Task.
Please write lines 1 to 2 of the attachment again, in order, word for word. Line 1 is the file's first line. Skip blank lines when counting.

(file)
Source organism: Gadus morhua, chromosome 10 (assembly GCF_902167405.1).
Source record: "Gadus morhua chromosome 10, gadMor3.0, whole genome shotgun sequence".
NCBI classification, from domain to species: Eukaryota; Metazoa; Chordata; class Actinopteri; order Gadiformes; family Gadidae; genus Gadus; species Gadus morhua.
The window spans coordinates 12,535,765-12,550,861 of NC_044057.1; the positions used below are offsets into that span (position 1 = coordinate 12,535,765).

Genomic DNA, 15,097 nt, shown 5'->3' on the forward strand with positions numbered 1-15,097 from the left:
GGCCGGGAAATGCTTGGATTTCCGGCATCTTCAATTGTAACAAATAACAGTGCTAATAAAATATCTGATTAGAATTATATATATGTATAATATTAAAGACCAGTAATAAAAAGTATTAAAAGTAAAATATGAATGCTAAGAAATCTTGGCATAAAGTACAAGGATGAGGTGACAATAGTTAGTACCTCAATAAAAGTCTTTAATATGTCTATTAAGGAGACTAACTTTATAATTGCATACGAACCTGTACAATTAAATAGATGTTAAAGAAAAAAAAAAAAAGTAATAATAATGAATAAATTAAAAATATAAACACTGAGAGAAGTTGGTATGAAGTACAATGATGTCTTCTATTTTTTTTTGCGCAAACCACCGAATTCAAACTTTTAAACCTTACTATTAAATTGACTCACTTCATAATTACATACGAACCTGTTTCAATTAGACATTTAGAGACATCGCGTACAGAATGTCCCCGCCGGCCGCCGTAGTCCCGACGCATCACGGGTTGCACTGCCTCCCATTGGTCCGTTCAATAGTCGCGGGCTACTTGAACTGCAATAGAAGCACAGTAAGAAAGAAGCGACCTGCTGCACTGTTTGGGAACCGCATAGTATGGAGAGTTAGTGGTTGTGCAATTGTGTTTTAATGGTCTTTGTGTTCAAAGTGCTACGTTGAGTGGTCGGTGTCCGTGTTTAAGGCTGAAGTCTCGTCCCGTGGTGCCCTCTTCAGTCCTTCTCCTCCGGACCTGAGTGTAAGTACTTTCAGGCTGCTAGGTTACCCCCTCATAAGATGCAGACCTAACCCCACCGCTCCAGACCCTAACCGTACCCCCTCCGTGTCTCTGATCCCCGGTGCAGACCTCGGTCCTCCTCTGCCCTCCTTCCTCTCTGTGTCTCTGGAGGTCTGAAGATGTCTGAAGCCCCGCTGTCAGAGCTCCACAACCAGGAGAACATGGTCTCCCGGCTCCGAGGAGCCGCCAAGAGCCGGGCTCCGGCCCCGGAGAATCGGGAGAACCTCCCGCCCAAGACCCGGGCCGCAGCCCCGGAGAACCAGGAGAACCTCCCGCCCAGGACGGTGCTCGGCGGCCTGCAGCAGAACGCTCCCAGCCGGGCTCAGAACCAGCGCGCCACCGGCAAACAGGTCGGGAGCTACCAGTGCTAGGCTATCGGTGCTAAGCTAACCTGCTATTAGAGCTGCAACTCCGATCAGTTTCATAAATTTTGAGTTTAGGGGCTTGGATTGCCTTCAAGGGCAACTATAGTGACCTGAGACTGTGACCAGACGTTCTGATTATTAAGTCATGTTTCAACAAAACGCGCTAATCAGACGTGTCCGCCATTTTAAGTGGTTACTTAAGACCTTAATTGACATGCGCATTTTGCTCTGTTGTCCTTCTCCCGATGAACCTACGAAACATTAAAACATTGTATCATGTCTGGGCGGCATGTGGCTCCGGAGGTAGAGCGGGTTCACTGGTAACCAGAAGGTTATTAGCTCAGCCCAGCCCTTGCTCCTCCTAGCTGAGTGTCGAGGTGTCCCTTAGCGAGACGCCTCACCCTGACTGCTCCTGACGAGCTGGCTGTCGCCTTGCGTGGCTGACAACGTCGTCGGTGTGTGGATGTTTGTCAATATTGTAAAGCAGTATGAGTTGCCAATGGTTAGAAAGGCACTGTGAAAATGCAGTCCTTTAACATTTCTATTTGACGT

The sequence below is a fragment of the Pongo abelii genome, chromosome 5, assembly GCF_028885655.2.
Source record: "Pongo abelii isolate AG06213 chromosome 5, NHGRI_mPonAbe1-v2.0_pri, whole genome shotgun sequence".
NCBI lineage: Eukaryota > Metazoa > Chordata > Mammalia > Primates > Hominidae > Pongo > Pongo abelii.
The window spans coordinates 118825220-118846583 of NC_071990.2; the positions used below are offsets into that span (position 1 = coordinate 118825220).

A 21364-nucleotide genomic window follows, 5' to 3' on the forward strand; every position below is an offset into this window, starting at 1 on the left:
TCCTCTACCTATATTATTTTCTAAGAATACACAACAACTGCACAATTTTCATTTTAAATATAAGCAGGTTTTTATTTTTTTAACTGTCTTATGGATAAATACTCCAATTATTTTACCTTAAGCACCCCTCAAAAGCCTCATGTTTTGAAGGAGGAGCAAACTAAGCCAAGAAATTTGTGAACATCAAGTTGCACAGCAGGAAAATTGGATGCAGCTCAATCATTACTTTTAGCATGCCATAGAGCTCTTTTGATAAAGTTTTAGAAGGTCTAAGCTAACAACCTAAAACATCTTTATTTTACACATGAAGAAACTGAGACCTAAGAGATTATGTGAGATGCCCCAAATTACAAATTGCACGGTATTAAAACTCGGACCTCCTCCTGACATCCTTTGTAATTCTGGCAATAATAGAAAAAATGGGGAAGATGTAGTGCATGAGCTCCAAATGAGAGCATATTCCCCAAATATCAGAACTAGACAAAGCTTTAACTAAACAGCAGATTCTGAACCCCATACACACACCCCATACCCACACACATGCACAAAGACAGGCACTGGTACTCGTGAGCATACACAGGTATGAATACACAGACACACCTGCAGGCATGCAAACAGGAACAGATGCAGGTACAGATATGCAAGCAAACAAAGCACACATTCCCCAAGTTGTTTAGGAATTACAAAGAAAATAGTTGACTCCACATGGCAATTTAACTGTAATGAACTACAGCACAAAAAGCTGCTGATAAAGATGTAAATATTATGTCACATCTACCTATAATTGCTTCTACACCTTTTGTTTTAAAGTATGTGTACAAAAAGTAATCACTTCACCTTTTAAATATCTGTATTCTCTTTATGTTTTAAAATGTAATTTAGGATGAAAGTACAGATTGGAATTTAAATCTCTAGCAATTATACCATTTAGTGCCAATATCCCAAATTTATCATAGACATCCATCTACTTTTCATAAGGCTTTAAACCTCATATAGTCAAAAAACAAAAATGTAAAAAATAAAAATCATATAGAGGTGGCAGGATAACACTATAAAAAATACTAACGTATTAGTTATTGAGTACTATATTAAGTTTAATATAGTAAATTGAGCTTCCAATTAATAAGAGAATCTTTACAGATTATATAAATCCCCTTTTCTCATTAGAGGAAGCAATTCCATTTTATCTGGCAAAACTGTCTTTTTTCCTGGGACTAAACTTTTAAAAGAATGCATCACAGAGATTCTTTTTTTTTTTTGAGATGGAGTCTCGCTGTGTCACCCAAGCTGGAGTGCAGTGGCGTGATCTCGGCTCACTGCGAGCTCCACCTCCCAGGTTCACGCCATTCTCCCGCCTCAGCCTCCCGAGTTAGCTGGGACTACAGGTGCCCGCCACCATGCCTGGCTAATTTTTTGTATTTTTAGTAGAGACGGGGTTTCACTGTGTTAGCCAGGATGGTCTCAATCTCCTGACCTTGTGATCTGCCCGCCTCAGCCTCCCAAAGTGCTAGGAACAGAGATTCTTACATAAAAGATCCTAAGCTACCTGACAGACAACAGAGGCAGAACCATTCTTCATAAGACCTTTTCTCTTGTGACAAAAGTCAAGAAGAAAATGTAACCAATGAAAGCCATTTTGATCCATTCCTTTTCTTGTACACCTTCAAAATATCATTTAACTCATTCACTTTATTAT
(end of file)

Source organism: Gadus morhua, chromosome 10 (assembly GCF_902167405.1).
Source record: "Gadus morhua chromosome 10, gadMor3.0, whole genome shotgun sequence".